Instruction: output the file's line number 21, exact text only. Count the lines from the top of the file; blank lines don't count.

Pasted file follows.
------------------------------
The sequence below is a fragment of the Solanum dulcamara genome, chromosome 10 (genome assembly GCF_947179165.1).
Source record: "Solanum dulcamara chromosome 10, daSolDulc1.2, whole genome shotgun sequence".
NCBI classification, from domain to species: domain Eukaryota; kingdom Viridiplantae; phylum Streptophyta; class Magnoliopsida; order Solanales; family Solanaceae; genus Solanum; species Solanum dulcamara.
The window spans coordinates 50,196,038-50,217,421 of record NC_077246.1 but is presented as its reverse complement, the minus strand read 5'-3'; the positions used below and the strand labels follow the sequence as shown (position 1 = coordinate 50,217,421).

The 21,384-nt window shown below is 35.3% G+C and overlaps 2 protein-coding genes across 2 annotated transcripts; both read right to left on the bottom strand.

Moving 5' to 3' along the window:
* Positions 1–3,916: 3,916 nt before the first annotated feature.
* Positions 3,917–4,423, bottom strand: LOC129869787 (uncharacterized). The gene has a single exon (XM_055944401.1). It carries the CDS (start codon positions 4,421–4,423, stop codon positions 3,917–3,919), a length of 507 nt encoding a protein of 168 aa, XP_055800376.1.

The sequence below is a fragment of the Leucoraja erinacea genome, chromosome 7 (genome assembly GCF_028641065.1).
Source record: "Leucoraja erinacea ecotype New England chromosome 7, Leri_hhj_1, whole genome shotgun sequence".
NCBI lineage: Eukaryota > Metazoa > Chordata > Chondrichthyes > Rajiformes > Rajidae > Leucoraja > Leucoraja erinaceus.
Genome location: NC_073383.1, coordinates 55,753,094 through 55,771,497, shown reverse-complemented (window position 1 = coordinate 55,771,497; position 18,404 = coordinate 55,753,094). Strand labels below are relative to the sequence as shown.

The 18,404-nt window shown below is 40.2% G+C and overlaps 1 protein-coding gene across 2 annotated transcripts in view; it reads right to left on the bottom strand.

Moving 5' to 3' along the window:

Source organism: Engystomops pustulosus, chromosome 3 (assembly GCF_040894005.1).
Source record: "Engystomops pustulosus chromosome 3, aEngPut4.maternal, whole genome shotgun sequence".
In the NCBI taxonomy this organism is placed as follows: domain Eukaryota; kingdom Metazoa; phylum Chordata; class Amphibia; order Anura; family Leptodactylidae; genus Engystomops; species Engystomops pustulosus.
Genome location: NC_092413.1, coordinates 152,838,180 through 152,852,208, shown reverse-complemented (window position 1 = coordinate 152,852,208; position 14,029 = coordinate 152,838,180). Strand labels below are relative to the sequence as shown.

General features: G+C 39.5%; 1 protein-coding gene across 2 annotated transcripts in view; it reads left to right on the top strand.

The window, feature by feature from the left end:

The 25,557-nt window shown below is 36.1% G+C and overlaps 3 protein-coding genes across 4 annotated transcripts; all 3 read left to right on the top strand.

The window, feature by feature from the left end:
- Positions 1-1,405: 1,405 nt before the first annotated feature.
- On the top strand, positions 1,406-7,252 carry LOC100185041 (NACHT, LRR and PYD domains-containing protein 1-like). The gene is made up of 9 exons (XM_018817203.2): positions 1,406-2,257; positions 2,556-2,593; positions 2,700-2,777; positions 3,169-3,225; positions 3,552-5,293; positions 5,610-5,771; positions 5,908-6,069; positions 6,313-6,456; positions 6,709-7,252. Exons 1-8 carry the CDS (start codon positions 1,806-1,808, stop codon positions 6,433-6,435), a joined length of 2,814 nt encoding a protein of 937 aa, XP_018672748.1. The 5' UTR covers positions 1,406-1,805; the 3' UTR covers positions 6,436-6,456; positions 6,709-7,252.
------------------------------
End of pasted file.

The 25,557-nt window shown below is 36.1% G+C and overlaps 3 protein-coding genes across 4 annotated transcripts; all 3 read left to right on the top strand.